We have heard of pastors and elders telling an abuse victim “you cannot come to this church anymore because you will not reconcile with your husband.” But do we all understand that there is NO biblical basis for such an action? A divisive person is to be rejected after a first and second warning (Titus 3:10-11) and rank heretics are to be pronounced anathema (Galatians 1). People who claim to be Christians but who habitually live in wickedness, we are not to even eat with (1 Cor 5). But will anyone argue that an abuse victim who leaves her abuser and who refuses to be duped into reconciling with him fits any of these categories? I think that the answer is obvious, and I also believe that this is one of the reasons that half-measures of discipline are used by churches to send victims away.

Other churches, let’s say ones that hold to the “permanence view” of marriage – no divorce for any reason at all and no remarriage as long as the spouse is still alive – practice their PV doctrine in their own circle and tell people they discipline for divorcing for ANY reason that “well, you can go down the road and find another church that will allow you to be there, but you can’t be here because we don’t cotton to what you did” are also taking a non-biblical view of church discipline. Either the ex-communication is biblical, is endorsed by Jesus Himself, and is therefore binding upon ALL true churches, or it is not. You can’t pronounce someone anathema or say they are handed over to Satan only in your own local church, yet advise them to seek fellowship in some other church.

Alright then, now to the second point I wanted to discuss and which is the basis for the title of this article. This concerns the biblical character qualities for the office of pastor and elder.  Here they are:

The saying is trustworthy: If anyone aspires to the office of overseer, he desires a noble task. Therefore an overseer must be above reproach, the husband of one wife, sober-minded, self-controlled, respectable, hospitable, able to teach, not a drunkard, not violent but gentle, not quarrelsome, not a lover of money. He must manage his own household well, with all dignity keeping his children submissive, for if someone does not know how to manage his own household, how will he care for God’s church? He must not be a recent convert, or he may become puffed up with conceit and fall into the condemnation of the devil. Moreover, he must be well thought of by outsiders, so that he may not fall into disgrace, into a snare of the devil. (1Ti 3:1-7)This is why I left you in Crete, so that you might put what remained into order, and appoint elders in every town as I directed you — if anyone is above reproach, the husband of one wife, and his children are believers and not open to the charge of debauchery or insubordination. For an overseer, as God’s steward, must be above reproach. He must not be arrogant or quick-tempered or a drunkard or violent or greedy for gain, but hospitable, a lover of good, self-controlled, upright, holy, and disciplined. He must hold firm to the trustworthy word as taught, so that he may be able to give instruction in sound doctrine and also to rebuke those who contradict it. (Tit 1:5-9)So I exhort the elders among you, as a fellow elder and a witness of the sufferings of Christ, as well as a partaker in the glory that is going to be revealed: shepherd the flock of God that is among you, exercising oversight, not under compulsion, but willingly, as God would have you; not for shameful gain, but eagerly; not domineering over those in your charge, but being examples to the flock. (1Pe 5:1-3)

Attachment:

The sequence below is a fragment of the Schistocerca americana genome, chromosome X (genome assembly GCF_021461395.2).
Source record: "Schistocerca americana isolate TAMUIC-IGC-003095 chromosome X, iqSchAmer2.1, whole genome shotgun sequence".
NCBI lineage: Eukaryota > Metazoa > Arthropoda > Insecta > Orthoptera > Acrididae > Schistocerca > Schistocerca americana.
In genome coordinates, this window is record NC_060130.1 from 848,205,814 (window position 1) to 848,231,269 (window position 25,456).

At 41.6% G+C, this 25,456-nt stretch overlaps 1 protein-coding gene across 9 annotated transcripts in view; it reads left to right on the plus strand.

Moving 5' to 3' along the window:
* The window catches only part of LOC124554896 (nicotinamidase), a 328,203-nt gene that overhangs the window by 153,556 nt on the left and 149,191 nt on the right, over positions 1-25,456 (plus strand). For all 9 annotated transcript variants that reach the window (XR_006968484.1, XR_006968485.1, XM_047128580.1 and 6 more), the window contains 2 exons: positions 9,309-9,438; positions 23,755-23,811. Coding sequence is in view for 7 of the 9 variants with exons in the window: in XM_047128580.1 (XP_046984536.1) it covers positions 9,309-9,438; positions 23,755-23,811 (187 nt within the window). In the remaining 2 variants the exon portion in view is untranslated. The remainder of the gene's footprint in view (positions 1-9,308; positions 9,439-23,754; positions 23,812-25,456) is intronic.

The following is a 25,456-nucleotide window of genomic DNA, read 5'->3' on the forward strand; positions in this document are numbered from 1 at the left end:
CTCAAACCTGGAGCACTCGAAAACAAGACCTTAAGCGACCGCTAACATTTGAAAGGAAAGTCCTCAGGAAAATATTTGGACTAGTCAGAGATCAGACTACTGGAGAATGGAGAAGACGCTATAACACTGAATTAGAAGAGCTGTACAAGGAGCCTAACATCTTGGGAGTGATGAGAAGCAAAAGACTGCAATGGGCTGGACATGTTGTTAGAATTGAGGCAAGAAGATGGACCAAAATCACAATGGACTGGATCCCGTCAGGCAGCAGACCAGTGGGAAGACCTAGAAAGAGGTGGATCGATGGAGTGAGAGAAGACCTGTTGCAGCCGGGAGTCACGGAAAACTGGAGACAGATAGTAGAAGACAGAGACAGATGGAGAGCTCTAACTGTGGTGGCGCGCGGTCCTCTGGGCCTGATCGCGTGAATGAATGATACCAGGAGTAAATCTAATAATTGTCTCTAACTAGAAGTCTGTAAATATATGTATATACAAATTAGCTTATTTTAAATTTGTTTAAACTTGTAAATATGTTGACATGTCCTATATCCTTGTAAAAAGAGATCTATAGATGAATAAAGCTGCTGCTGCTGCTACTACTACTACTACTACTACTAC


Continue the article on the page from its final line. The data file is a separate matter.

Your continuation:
It is apparent to me that something is very wrong in many if not most of our local churches. You can’t study this subject of abuse and talk with scores of abuse victims who are genuine Christians and hear the stories one after the other about how they were treated and even ex-communicated by their churches when they sought help in dealing with their abuser and not eventually come to realize that something is very, very wrong with the leaders of many churches. As I have looked over the three passages quoted above, I have concluded that the dealing of injustice to victims is a sure sign of an absence of at least three character qualities that are indispensable for the pastor/elder.  These are: